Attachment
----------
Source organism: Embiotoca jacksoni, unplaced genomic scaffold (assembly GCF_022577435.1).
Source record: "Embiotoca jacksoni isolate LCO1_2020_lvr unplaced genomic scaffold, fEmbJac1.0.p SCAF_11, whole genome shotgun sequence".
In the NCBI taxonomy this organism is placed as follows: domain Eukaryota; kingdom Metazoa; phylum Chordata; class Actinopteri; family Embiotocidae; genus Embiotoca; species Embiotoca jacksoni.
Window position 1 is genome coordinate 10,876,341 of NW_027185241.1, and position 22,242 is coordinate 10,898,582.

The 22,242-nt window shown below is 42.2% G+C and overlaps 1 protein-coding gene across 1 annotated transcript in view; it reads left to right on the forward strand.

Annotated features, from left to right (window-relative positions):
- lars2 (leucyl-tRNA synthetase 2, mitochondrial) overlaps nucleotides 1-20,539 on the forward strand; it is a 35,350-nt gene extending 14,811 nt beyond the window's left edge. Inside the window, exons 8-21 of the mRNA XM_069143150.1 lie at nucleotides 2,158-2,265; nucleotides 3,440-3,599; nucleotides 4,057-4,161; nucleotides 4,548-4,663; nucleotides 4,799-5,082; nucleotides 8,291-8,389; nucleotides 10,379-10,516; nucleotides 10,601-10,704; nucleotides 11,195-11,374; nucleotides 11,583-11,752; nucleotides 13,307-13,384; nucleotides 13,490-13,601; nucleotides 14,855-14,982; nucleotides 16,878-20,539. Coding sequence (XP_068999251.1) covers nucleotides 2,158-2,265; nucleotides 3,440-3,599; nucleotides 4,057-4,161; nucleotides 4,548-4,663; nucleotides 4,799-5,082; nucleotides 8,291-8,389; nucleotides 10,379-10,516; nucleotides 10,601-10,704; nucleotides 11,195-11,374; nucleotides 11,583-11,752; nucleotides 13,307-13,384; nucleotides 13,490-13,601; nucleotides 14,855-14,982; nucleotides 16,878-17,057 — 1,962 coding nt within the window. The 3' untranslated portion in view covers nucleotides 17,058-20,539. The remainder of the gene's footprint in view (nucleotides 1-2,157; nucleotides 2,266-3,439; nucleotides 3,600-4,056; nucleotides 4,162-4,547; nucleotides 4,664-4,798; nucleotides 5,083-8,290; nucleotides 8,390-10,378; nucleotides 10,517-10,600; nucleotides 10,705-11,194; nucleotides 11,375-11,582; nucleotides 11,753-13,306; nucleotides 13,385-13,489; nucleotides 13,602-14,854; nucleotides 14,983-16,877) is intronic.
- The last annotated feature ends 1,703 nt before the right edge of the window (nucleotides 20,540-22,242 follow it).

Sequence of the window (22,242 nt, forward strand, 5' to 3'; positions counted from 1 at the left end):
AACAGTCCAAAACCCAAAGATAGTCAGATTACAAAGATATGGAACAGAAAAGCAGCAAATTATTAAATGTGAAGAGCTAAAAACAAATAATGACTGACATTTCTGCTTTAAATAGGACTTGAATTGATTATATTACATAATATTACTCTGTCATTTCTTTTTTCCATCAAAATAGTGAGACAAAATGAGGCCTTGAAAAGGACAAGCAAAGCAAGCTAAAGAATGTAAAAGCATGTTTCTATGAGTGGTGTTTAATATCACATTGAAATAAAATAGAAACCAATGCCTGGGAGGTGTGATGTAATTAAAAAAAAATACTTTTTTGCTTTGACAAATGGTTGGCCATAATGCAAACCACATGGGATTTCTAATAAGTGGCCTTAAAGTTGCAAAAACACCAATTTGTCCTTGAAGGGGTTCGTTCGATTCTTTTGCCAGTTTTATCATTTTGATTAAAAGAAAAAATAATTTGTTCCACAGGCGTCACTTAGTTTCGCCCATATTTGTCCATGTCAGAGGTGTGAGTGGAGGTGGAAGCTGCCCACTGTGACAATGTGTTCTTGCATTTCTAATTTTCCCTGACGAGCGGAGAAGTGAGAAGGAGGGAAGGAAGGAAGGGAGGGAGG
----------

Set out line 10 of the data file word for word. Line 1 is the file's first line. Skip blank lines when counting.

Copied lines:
AACAGTCCAAAACCCAAAGATAGTCAGATTACAAAGATATGGAACAGAAAAGCAGCAAATTATTAAATGTGAAGAGCTAAAAACAAATAATGACTGACATTTCTGCTTTAAATAGGACTTGAATTGATTATATTACATAATATTACTCTGTCATTTCTTTTTTCCATCAAAATAGTGAGACAAAATGAGGCCTTGAAAAGGACAAGCAAAGCAAGCTAAAGAATGTAAAAGCATGTTTCTATGAGTGGTGTTTAATATCACATTGAAATAAAATAGAAACCAATGCCTGGGAGGTGTGATGTAATTAAAAAAAAATACTTTTTTGCTTTGACAAATGGTTGGCCATAATGCAAACCACATGGGATTTCTAATAAGTGGCCTTAAAGTTGCAAAAACACCAATTTGTCCTTGAAGGGGTTCGTTCGATTCTTTTGCCAGTTTTATCATTTTGATTAAAAGAAAAAATAATTTGTTCCACAGGCGTCACTTAGTTTCGCCCATATTTGTCCATGTCAGAGGTGTGAGTGGAGGTGGAAGCTGCCCACTGTGACAATGTGTTCTTGCATTTCTAATTTTCCCTGACGAGCGGAGAAGTGAGAAGGAGGGAAGGAAGGAAGGGAGGGAGG